It’s rare that a week goes by that I don’t get an inquiry from someone, somewhere, about their desire to become a pilot. Or if not a pilot, to find some role in general aviation as a real participant.
Aviation is an attractive business. One might go so far as to say it’s sexy. At the very least it’s alluring on a level that eludes fast-food and retail-sales job openings.
Often the question posed relates to time. For the career minded, they wonder if they have enough time to get into aviation and make it work for them? For the hobbyist, they concern themselves with the amount of time they’ll have to dedicate to study, flight lessons, solo flights, and testing.
It’s a valid question in both cases. I have an answer, too. Although it’s probably not the answer you, or they, expect.
If you’re worried you might not have enough time to reach your goal, you’re right. You might not.
I have no idea how long you’ll live, or how vibrantly you’ll conduct your life, or how many constraints you’ve built into the life you live now.
I only know this: You have a desire to enrich your life by getting involved in aviation in some way.
So the question isn’t really whether you’ve got the time to achieve your aeronautical goals. The real question is: Will you allot the time and effort necessary to live the life you want to live?
There is a train of thought that says we should plan our lives meticulously. That we should evaluate the return on investment (ROI) on everything we do or don’t do. Should we buy that house or rent one? Is it better to purchase a new car or a used model, or would we be better off leasing one? Is a motorcycle a useful tool or a toy that consistently loses value over the term of its useful life?
You can place the desire to learn to fly solidly in this list of questions. What’s the payoff? Where is the ROI? Why would I devote that much money, time, and effort to pursue a goal that might end up being nothing more than a diversion from my day-to-day existence?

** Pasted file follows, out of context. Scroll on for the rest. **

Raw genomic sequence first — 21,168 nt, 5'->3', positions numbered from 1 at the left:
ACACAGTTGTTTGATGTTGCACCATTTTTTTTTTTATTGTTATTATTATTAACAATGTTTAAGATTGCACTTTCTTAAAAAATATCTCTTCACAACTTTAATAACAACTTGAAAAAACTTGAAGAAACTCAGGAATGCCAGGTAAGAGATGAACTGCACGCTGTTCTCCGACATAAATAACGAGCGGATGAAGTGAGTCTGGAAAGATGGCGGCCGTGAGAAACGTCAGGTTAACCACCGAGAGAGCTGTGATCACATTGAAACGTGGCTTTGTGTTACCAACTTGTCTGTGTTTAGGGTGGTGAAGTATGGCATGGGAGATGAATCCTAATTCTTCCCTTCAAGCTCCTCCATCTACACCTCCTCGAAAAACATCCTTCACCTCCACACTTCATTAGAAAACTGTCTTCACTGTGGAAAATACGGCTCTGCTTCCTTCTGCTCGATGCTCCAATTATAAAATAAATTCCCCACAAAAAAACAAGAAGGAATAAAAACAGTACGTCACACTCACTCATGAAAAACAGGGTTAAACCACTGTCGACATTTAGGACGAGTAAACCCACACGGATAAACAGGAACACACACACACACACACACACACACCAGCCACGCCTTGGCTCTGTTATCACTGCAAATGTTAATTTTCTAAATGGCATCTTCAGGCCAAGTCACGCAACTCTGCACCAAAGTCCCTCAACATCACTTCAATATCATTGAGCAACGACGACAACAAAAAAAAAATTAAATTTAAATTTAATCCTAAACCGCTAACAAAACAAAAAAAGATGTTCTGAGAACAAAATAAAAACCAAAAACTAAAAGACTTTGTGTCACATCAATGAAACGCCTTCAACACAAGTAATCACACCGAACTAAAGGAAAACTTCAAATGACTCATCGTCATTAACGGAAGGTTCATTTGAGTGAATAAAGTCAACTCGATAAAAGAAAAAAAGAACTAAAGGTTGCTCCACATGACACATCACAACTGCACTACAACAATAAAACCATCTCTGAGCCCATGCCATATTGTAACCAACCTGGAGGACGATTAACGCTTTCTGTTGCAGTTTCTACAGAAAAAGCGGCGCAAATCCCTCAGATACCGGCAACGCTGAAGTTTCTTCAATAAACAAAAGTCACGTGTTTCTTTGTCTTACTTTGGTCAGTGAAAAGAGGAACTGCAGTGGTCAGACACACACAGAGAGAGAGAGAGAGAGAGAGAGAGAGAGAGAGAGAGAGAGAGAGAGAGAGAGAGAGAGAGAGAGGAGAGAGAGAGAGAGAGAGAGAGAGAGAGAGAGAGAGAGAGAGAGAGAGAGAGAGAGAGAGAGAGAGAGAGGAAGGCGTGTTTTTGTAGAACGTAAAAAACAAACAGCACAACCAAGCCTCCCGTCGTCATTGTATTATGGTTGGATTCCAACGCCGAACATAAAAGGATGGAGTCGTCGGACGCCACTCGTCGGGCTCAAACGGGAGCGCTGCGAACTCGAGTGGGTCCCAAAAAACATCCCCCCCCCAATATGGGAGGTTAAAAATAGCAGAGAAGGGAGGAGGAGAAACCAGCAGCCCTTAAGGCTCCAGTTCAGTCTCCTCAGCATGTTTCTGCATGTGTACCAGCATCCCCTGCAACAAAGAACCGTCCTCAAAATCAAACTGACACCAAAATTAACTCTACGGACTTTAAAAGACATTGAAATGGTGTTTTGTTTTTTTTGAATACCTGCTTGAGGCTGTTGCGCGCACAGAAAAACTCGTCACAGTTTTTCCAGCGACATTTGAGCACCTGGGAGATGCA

Well, simply put, you should learn to fly, and continue to fly, because your life will be more colorful, richer, more satisfying, and enjoyable. You will become a better, more capable person who is living a life that is authentically yours. And you just might climb high enough up the certification ladder that you can ply your aeronautical skills on the job market.
What’s that worth to you?
I have yet to meet anyone, ever, who exclaimed with relief, “I sure am glad I didn’t take that sailboat to Bermuda when I was young.” Go ahead and substitute “airplane, glider, motorcycle, or job opportunity” for “sailboat” and insert “Catalina Island, Colorado, Alaska, or New York City” for “Bermuda” and see if that sentence makes any more sense. It doesn’t. The sentiment behind it is all too common, however.
We humans have a remarkable propensity for short-circuiting our dreams and replacing them with a pedestrian option that neither inspires or fulfills us — and then we spend the bulk of our lifetime trying to convince ourselves that the path we chose was the only really sensible option.
Hogwash, hooey, and balderdash. That’s just plain nuts.
You should live the life you want to live, because as we’ve already established earlier, the clock is ticking and neither you, or I, or anyone else has the slightest idea when your time will run out. So use it wisely.
The choice couldn’t be simpler – live the life you’ve dreamed of or lose the chance. There is no third option.
Later this week I’ll be taking a friend flying. His name is Joel and he’s asked for a flight in the Air Cam. In fact, he’s been asking for months, ever since I first acquired it. Throughout its time in the maintenance shop getting some important kit upgrades and having a short list of squawks dealt with, my friend has been asking to go flying in what is no doubt the weirdest airplane he’s ever seen.
“Since the first time I saw a picture of it, I knew I wanted to go for a ride,” chuckled Joel. He said that just this morning. He’s motivated.
It’s probably worth mentioning that Joel is 87 years old. He’s not a pilot, but he flies as often as he can and has done so for several decades. Joel includes aviation in his life to the extent he is able, and his life is eminently better for it.
He makes no excuses. He simply lives up to his potential and enjoys every minute to the best of his ability. I can’t fault him for that. In fact, I try to follow in his footsteps. Maybe that’s why we’re friends.
Perhaps that’s one of the reasons he’s so adamant about touring the neighborhood in an experimental twin-engine airplane that’s only going to deliver him back to the very spot he departed from.
He’s focused on the experience of life, not the utility of the specific tool of the day.
As I consider all this, I have to wonder perhaps the pertinent question doesn’t have all that much to do with time after all. Maybe it has more to do with drive. Ambition. Enthusiasm. An eagerness to really, truly, fully live.
Don’t let your clock run out while you’re standing on the sidelines. Get started. Get started right now. Use whatever time you have to be the best you you can possibly be.
And if that means learning to fly, then learn to fly. This is your chance. Unlike the municipal bus, there won’t be another one coming by later.